04/10/11 6:27 PM ET
Mets call up pair of pitchers, designate Boyer
Team tries to bolster taxed 'pen with Izzy, Igarashi; Duda optioned
By Thomas Boorstein / MLB.com
Jason Isringhausen, who was drafted by the Mets in 1991 and made his Major League debut with the club in 1995, will join Ryota Igarashi in making the trip to Queens. To clear room on their roster, the Mets designated Blaine Boyer for assignment and optioned Lucas Duda to Triple-A Buffalo. Boyer took the loss in relief to the Nationals on Sunday after allowing four runs in two innings.
"Right now, we need some innings," Mets general manager Sandy Alderson said following Sunday's 7-3 loss. "Based on today, we were short coming in, we're shorter now and we're not getting the kind of results that we need."
Alderson said the move to 13 pitchers will likely be temporary until the return of left fielder Jason Bay, who is rehabilitating an oblique injury. Bay took batting practice Sunday.
"Could be this weekend," Alderson said of Bay's return. "But right now we need the arms. In Izzy's case, it's kind of a one-way trip. It would be difficult to move him off the roster if things didn't work out. In Igarashi's case, he has options, so theoretically if we put him on the roster, we could option him out, but that is all premature at this point."
The Mets could not recall Manny Acosta since he was designated for assignment within the last 10 days. No player removed from a 25- or 40-man roster is eligible to be recalled to his Major League club unless another player is assigned to the disabled list.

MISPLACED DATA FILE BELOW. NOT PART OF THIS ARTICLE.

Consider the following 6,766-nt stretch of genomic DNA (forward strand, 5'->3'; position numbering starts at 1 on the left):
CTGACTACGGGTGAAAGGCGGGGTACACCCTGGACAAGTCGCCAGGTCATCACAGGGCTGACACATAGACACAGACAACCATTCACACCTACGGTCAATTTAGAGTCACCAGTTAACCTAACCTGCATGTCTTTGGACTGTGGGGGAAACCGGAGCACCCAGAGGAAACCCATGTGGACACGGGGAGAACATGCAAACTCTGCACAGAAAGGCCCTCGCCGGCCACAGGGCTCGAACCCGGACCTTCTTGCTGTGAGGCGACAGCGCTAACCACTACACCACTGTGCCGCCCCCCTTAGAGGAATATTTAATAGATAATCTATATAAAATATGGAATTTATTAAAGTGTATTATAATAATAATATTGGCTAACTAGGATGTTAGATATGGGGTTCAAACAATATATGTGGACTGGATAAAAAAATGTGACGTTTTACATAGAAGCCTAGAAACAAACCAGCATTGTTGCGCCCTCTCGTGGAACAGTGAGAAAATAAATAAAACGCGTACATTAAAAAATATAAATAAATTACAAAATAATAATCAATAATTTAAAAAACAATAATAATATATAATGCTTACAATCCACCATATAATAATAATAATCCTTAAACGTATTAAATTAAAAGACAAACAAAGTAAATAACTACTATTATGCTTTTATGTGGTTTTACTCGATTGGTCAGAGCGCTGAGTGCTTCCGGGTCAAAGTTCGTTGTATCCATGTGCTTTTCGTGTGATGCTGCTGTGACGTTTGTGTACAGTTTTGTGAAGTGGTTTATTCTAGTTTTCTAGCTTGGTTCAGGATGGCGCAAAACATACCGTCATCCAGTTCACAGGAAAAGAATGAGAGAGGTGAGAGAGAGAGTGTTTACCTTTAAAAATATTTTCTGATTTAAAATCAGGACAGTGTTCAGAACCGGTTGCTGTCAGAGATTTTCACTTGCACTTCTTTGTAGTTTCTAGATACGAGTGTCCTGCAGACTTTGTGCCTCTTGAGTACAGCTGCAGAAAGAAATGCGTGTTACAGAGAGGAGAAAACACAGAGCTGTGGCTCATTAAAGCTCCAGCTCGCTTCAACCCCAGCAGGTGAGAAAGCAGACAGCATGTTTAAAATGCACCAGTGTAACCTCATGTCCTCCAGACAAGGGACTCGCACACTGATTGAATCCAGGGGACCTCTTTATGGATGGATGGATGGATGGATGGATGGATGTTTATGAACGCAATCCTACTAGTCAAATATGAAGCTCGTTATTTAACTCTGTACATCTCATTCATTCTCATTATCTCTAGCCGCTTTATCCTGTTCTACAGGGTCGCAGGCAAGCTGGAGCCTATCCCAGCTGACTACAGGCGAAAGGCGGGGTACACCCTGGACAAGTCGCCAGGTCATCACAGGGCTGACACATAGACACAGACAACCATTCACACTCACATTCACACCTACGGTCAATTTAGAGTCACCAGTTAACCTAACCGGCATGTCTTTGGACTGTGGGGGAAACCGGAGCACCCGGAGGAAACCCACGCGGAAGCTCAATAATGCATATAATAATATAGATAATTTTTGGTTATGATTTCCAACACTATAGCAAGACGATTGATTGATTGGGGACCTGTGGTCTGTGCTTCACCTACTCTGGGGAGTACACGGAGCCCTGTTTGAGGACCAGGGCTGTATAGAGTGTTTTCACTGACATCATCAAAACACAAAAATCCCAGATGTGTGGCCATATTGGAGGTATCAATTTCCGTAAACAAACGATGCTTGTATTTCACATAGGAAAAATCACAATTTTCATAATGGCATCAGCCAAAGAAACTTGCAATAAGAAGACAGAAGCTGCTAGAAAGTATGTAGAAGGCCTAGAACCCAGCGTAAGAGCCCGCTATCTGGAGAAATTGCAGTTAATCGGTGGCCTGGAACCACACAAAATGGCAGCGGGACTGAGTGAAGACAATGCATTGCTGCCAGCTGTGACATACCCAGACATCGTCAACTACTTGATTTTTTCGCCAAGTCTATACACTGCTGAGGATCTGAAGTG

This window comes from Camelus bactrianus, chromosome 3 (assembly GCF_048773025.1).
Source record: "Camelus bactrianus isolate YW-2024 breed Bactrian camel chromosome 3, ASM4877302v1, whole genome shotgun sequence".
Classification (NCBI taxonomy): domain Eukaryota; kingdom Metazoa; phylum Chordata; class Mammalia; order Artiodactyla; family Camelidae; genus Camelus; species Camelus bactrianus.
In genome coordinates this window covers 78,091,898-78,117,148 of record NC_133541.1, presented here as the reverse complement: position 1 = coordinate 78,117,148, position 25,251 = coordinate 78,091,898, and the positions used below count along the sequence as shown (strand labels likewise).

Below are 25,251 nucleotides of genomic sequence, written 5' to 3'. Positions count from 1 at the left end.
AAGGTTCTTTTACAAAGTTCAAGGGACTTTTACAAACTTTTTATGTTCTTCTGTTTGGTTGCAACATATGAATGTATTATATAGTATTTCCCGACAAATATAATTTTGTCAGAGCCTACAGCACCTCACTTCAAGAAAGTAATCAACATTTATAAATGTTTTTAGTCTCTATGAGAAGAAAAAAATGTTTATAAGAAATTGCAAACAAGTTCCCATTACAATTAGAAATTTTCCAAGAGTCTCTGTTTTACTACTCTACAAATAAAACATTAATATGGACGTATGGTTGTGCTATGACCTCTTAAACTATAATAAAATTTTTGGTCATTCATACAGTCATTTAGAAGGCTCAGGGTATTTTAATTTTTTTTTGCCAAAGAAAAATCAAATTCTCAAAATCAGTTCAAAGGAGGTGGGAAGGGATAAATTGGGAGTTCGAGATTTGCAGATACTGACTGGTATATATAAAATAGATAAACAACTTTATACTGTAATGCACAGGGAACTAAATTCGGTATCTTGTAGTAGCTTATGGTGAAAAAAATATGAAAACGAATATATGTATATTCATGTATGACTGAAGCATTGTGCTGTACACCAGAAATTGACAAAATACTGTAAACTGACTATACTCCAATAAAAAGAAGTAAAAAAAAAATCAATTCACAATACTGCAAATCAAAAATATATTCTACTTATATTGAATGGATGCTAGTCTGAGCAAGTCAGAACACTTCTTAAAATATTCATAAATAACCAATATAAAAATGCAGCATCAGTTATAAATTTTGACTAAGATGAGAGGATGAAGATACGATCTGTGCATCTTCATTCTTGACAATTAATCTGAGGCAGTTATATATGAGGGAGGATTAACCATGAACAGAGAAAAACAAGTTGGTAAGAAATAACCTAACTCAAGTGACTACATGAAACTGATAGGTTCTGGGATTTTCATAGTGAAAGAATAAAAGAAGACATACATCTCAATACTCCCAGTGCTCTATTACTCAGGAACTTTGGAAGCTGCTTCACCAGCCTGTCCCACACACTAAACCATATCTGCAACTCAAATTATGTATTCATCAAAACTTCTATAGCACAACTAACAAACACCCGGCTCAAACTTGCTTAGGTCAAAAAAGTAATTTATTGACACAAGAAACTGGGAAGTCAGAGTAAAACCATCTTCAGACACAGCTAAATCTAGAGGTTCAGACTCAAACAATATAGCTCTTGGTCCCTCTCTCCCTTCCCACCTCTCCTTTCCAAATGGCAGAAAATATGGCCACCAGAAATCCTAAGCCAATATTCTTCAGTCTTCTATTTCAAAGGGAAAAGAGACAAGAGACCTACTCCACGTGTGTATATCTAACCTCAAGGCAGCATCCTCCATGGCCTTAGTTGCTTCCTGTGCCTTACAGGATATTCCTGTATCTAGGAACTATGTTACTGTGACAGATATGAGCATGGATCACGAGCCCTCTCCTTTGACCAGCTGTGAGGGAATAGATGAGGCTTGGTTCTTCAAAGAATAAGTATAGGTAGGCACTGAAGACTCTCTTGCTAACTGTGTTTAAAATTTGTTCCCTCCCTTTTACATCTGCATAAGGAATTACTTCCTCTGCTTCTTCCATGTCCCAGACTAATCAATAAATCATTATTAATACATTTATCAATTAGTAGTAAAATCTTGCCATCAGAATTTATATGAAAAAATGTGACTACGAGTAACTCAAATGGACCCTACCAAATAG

"Problem No. 2 is he hasn't pitched in the time since he was designated for assignment, so he's not really ready; he's not even available," Alderson said of Acosta. "Obviously, he's there for us, continues to be there in reserve, but given the circumstances, we can't really get him back."
Isringhausen hasn't pitched in a Major League game since 2009 with the Tampa Bay Rays, but the Mets' bullpen has not impressed so far this season. Igarashi appeared in 34 games for New York last season, posting a 7.12 ERA. He has made two appearances for Triple-A Buffalo this season.
"It's been inconsistent," Alderson said of the bullpen. "Probably as positive an adjective as I can use. But it's unfortunate. It's one of those things. It's going to happen over the course of the season. Hopefully we'll get a couple of other arms in here and settle things down a little bit, and it won't be as stretched as it has been the past couple of days.
Isringhausen has battled through injuries throughout Spring Training and agreed to stay in Port St. Lucie, Fla., after the team broke camp.
"He's put in a lot of work and deserves the opportunity, and it's time for us to give him a shot."
Suspension over, Paulino lands on DL
NEW YORK -- After finishing out a 50-game suspension from last season, Mets catcher Ronny Paulino will now spend at least 15 days on the disabled list after anemia prevented him from being ready for Sunday's home game against the Nationals.